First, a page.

This picture of wind-blown corn in mid-season illustrates the problem with getting a combine and its corn head through a field of corn downed by wind damage. Trent Brandenburg has several of areas of fields like this from a windstorm this summer. Because it’s slow going, Trent is harvesting these first, while waiting for the undamaged majority of his corn to dry down some more in the field. Trent says his moisture percentages are all over the place, from 15% to 26% at the extremes, but mostly in the upper teens-low 20s.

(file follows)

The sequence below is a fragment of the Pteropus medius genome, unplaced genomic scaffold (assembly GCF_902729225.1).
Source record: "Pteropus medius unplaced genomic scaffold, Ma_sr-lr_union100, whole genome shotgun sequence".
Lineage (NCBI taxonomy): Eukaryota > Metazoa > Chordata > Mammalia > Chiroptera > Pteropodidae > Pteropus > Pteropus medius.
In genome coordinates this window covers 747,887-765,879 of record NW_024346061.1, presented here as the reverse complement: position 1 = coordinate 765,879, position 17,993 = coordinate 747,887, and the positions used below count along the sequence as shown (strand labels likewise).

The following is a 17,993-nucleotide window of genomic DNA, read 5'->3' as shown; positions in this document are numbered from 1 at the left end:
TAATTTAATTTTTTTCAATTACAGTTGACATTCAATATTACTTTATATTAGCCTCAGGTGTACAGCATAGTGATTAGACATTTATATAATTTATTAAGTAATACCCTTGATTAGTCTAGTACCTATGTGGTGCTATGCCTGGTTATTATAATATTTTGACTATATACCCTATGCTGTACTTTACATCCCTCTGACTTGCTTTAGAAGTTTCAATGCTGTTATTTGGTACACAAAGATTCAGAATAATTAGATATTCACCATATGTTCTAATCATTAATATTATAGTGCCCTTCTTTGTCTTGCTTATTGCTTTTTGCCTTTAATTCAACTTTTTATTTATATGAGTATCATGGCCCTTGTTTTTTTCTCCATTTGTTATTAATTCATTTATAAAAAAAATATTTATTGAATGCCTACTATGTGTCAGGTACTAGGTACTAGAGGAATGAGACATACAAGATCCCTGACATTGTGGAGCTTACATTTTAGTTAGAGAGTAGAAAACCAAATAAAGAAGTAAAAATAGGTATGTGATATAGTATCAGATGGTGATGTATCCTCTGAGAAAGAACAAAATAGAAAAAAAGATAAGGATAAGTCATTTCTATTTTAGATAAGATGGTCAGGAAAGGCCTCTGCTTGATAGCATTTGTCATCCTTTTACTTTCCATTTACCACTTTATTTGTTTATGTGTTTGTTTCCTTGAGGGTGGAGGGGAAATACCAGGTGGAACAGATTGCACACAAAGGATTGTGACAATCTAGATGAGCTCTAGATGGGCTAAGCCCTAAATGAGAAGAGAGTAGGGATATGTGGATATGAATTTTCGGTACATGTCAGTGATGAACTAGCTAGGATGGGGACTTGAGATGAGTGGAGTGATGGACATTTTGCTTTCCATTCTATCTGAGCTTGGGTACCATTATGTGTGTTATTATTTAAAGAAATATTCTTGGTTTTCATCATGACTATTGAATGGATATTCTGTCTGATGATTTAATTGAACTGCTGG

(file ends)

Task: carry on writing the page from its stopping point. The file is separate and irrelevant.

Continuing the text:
The USDA says about 5 percent of Illinois corn is harvested. The crop was 93 percent dented and 46 percent of the corn was mature, compared to the five-year average of 41 percent. The serious drought in central and west-central Illinois continues. Topsoil moisture was estimated at 32 percent “very short”, 39 percent “short”, and one percent surplus. Only 28 percent of topsoil was deemed adequate for growing. Field fires have been a problem in west central Illinois.
Trent has revised his corn yield estimate downward from “average” to “average with some below-average.” It’s too early for Trent to make a comprehensive estimate because the downed corn he has been harvesting is in only parts of fields, so the yield per field won’t be known until the standing corn, expected to be better-yielding, is harvested as well.